Apr 01, 2009

Seagate Mentors Students To Set Designs On Engineering Careers

For the past six months, an engineer from Seagate (NASDAQ: STX) has been helping Foyle & Londonderry College inspire students to pursue careers in engineering.

The partnership was forged between Seagate and four sixth form students from the school as part of the Engineering Education Scheme, which is managed in Northern Ireland by Sentinus, one of the largest providers of business education activity in Europe. The Scheme aims to promote innovation and creativity in the field of engineering and will culminate with a finale showcase on Tuesday 21 April in Queens University’s Whitla Hall, when the Foyle & Londonderry College group will join teams from across Northern Ireland to exhibit their work and make a presentation to a panel of experts.

Peter McMenamin, the process engineer with Seagate who has been mentoring the group, set the research project for the group. The students were tasked with redesigning the containers (lot boxes) that are used to transport the Springtown facility’s product (thin film wafers that each contain thousands of recording heads for hard disk drives). The main requirements of the design brief included the capacity to carry multi-size wafers, improvements that would reduce damage to wafers and incorporation of radio frequency identification devices for wafer tracking purposes.

Explaining how the students set about tackling the project, Foyle & Londonderry College student, Christopher Ramsey, said; “We began by identifying the issues associated with the current box design, then progressed to designing and integrating solutions to enable both wafer sizes to use a common lot box. Our design solution had to take into account design constraints in the areas of health, safety and ergonomics. We also needed to evaluate the commercial and environmental benefits to Seagate.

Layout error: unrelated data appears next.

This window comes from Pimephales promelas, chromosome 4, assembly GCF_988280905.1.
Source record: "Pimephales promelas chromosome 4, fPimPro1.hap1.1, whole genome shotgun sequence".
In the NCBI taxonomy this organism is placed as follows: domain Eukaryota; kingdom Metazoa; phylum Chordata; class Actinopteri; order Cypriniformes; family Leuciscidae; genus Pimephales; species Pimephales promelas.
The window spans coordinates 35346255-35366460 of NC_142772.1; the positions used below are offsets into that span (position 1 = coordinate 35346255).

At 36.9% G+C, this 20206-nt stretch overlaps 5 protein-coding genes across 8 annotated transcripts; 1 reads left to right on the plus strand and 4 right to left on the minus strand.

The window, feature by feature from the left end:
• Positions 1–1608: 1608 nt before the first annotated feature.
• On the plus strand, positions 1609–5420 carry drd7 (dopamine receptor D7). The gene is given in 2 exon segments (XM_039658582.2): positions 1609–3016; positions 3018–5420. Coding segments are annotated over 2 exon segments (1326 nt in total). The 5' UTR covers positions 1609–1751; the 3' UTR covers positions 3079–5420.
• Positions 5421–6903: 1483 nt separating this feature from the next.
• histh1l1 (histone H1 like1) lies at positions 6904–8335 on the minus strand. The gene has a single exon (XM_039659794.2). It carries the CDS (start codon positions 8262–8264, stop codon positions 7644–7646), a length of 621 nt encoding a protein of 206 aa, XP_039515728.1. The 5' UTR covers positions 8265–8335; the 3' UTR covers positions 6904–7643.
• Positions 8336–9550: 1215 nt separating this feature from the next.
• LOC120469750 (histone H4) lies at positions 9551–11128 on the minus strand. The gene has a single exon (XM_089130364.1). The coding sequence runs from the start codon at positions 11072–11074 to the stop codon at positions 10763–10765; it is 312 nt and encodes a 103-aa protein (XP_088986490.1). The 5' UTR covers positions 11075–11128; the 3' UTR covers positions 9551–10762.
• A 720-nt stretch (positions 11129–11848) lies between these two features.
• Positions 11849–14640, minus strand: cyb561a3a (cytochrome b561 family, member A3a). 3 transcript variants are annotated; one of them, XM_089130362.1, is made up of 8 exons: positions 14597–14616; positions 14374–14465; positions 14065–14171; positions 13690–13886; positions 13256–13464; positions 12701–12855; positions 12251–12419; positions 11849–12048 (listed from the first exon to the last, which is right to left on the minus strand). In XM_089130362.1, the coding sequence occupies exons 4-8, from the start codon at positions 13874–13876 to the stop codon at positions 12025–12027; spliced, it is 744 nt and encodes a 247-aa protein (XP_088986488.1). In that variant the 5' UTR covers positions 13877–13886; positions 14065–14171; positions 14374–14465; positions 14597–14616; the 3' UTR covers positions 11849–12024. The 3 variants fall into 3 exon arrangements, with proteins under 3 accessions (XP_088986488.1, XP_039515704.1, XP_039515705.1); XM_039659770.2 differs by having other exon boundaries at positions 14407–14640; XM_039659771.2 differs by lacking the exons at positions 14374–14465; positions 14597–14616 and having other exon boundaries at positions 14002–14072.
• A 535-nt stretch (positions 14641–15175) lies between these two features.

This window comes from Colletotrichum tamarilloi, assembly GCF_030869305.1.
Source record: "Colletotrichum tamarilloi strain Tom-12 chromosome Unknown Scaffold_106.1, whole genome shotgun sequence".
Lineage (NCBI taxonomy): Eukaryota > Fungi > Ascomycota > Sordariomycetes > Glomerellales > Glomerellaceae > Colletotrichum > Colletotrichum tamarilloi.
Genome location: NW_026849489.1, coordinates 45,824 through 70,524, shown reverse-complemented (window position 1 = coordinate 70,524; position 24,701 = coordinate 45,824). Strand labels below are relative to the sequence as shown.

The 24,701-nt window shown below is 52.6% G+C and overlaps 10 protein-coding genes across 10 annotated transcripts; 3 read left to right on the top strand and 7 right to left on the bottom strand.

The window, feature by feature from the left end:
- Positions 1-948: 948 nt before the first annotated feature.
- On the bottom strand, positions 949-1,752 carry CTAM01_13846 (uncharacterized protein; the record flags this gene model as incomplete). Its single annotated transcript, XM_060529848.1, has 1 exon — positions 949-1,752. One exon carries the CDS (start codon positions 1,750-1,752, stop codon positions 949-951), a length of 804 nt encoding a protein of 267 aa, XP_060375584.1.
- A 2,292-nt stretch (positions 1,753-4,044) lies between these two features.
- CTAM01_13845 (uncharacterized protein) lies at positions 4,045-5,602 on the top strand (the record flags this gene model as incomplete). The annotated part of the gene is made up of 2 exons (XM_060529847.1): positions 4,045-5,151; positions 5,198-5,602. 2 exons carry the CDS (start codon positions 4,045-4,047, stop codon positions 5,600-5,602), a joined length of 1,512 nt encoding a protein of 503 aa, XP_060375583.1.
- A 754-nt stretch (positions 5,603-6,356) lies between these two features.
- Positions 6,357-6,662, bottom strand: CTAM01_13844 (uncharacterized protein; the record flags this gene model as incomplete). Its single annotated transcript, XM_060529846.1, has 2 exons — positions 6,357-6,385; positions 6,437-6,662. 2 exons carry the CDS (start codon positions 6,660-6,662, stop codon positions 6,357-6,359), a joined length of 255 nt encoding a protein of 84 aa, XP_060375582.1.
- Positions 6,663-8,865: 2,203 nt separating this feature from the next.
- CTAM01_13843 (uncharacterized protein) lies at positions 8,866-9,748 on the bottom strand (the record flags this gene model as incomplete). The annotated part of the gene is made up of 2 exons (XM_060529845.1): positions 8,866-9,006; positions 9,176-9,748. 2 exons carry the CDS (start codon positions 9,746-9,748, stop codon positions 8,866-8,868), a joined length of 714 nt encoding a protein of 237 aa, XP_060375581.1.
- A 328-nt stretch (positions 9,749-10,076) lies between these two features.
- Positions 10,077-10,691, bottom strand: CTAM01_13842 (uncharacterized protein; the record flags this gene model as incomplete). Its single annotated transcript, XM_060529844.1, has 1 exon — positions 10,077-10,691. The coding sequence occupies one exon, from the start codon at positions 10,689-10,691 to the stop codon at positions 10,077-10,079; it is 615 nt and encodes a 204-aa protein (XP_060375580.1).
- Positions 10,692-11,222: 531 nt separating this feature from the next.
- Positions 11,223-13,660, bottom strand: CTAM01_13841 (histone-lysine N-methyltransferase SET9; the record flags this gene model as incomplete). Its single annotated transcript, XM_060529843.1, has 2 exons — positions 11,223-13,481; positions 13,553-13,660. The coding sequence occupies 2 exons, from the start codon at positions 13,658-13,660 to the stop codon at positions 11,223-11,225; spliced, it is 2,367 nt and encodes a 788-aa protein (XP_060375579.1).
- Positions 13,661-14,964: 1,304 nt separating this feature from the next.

“I’ve always enjoyed technology and practical classes at school, but this project has really opened my eyes to the range of careers to which engineering opens doors. It’s a fantastic experience to be able to work on a real life project where the solution we’ve found will actually be put into practice by Seagate.”

Seagate’s Peter McMenamin said; “I’m enjoying working with this group of students and witnessing how rewarding it can be to find solutions to sometimes complex problems, especially when you get to see a useful end result. Engineering isn’t just a great profession – it’s also one of the key driving forces behind innovation that, in turn, aids the growth of the local economy. It’s therefore imperative that partnerships between industry and education are developed to help encourage more young people to work towards careers in the fields of science, technology, engineering and maths.”

“I’ve been astonished to observe how this Scheme has helped develop the communication, problem solving and team building skills of the students over such a short time. This hands-on experience of working with an engineering company is invaluable. It has allowed theories and techniques to be lifted off the page and put into practice in the real world and has proved very motivational for the students,” added David Phillips, a physics teacher at Foyle & Londonderry College.

About Seagate
Seagate is the worldwide leader in the design, manufacture and marketing of hard disk drives and storage solutions, providing products for a wide-range of applications, including Enterprise, Desktop, Mobile Computing, Consumer Electronics and Branded Solutions. Seagate’s business model leverages technology leadership and world-class manufacturing to deliver industry-leading innovation and quality to its global customers, with the goal of being the time-to-market leader in all markets in which it participates. The company is committed to providing award-winning products, customer support and reliability to meet the world’s growing demand for information storage. Seagate can be found around the globe and at http://www.seagate.com

Seagate employs more than 1,350 people in Northern Ireland at its wafer fabrication facility in Springtown, where the Company develops and manufactures recording heads, which write information onto and read information from the recording disk inside a hard drive product.

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